Justice Department cites Baltimore police reform 'concerns'

Posted April 21, 2017

On Friday, U.S. District Judge James K. Bredar approved the consent decree between the city of Baltimore and the Department of Justice, which was drawn up in the final weeks of the Obama administration. The Trump administration had asked Bredar to delay signing the decree to give them more time to review the plan created to root out racist practices in Baltimore's police department.

He ordered a sweeping review of agreements with dozens of law enforcement agencies to determine whether they conflict with his crime-fighting agenda. The consent decrees were a legacy of the Obama administration, and came about as a response to high-profile fatal police-related shootings like that of Michael Brown, in Ferguson, Mo., and other locales where some police practices in regard to minorities have come under scrutiny.

Consent decrees, the AG warns, shouldn't ignore any of these issues by overstressing a single one of them. The constitutional and civil rights of those they are sworn to protect and serve?

With the new consent decree signed, the DOJ plans to introduce reforms to the police department including more training, new technology, and resources to develop community oversight.

That investigation was launched after the death of Freddie Gray, a black man who was fatally injured while being transported in a police van in April 2015. Gray's death prompted protests and rioting throughout the city.

The motion had cited Attorney General Jeff Sessions' recent directive to top deputies within the department to review a range of law enforcement efforts in the country _ including consent decrees _ to see whether they are in line with President Donald Trump's renewed focus on crime reduction.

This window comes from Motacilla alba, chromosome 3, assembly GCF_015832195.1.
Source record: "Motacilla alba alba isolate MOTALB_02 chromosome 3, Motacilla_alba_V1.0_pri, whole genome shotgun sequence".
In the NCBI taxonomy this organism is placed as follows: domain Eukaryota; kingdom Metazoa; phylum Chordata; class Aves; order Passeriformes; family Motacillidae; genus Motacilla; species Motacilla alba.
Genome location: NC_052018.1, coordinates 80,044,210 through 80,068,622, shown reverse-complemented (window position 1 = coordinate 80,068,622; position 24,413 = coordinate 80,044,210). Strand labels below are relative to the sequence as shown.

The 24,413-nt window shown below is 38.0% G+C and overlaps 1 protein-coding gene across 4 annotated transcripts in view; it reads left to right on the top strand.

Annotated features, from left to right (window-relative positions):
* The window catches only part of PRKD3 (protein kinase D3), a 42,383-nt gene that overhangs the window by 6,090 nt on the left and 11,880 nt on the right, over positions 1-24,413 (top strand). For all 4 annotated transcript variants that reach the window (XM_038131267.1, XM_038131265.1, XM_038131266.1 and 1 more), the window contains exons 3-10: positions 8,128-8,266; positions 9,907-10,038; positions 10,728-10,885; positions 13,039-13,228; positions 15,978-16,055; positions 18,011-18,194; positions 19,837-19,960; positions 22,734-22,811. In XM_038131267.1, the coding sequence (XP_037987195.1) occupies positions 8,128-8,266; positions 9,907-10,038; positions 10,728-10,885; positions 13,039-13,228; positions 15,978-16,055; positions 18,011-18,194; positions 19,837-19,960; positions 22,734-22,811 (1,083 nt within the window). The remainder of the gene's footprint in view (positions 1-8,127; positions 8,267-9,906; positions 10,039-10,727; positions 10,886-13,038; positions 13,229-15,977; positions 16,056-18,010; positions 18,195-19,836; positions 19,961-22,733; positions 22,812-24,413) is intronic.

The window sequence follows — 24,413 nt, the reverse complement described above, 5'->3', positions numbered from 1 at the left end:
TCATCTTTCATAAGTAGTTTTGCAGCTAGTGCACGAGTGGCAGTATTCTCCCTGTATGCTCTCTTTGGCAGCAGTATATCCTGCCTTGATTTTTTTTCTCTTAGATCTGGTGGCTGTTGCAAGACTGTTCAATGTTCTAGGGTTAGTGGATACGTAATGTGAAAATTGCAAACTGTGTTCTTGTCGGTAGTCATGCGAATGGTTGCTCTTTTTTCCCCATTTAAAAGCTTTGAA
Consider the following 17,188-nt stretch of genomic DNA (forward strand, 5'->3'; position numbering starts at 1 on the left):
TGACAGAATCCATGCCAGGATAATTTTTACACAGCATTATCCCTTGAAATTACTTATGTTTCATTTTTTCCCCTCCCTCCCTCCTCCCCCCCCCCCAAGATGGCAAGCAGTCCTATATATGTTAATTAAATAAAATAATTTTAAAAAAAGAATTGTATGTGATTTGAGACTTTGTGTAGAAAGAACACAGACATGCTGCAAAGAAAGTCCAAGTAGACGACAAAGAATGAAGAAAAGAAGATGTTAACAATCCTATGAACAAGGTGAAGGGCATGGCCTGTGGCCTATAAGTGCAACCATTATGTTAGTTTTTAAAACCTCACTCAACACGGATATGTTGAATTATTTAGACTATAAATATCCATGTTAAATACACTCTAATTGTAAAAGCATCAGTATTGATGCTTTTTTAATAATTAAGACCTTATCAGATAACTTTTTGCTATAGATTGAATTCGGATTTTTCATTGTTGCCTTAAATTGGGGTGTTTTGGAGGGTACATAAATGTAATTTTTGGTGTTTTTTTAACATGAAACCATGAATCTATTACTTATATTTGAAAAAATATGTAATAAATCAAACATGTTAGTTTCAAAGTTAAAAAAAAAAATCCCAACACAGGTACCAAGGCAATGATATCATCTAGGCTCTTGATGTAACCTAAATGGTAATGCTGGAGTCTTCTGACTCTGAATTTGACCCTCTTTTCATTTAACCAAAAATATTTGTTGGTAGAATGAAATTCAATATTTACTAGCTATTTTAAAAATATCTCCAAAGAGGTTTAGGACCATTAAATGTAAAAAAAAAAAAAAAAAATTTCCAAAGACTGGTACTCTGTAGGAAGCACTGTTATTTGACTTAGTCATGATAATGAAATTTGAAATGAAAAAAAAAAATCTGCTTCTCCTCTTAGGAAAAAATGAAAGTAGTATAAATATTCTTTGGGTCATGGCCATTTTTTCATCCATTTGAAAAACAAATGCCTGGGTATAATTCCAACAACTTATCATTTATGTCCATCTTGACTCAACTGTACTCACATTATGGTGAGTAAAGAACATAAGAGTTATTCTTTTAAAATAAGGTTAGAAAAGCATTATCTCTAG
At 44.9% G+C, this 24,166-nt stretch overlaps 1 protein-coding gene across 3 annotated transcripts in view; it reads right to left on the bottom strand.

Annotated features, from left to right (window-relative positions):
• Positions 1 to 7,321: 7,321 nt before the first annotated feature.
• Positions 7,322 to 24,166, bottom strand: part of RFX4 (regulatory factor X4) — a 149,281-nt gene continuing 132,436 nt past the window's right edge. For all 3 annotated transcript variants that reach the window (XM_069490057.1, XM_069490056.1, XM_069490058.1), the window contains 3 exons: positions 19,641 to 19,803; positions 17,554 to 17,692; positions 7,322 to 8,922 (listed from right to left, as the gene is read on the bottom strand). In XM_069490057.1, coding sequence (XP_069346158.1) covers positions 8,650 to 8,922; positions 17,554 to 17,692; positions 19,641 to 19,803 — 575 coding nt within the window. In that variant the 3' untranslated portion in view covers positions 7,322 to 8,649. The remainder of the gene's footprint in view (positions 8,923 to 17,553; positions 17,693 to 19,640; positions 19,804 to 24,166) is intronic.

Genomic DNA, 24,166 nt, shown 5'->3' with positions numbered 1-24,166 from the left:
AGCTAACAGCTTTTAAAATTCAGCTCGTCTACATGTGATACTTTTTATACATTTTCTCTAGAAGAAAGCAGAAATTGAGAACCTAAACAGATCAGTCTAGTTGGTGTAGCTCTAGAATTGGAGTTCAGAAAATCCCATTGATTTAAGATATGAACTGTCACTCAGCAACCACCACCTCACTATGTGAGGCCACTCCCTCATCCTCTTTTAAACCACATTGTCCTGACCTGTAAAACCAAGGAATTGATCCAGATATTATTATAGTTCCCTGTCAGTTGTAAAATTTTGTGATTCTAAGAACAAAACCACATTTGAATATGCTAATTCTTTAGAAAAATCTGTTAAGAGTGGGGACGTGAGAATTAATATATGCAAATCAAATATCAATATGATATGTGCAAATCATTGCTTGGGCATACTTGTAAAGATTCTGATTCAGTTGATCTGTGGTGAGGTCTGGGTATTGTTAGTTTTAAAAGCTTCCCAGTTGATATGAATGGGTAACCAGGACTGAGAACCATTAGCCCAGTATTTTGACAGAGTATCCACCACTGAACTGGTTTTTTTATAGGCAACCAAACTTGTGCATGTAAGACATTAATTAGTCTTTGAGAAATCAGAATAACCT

That consent order brought improvement, reform and greater transparency to the State Police, before it was eventually dissolved in 2009.

Bredar wrote that he wouldn't grant the Justice Department more time to review the plan because the agency and city officials had already agreed on it.

Put simply, Sessions wants to take action to put an end to current and pending agreements between the Department of Justice and police departments regarding civil rights reform.

Regarding the Baltimore Consent Decree, numerous points of the decree agreement are mild at best. Numerous agreements and prohibitions are judgment calls where officials and judges usually agree with the officer.

The order comes at a critical time for several major cities, including Baltimore and Chicago, which revealed unconstitutional patterns of racial discrimination and excessive force in policing in length reports. "The Baltimore Police Department is continuing to move forward with reforms related to the forthcoming consent decree for the overall progress of the city of Baltimore", Smith was quoted as saying. At a press conference, mayor Catherine Pugh called the decision "a great victory for the citizens of Baltimore, as well as the Baltimore Police Department".

Sessions went on to criticize the decree, which has the support of Baltimore's political leadership.

He said that although the police department has made reforms of their own accord, including launching a body camera program and making changes to how prisoners are transported, the consent decree incorporates an independent monitor to oversee and help with reform implementation.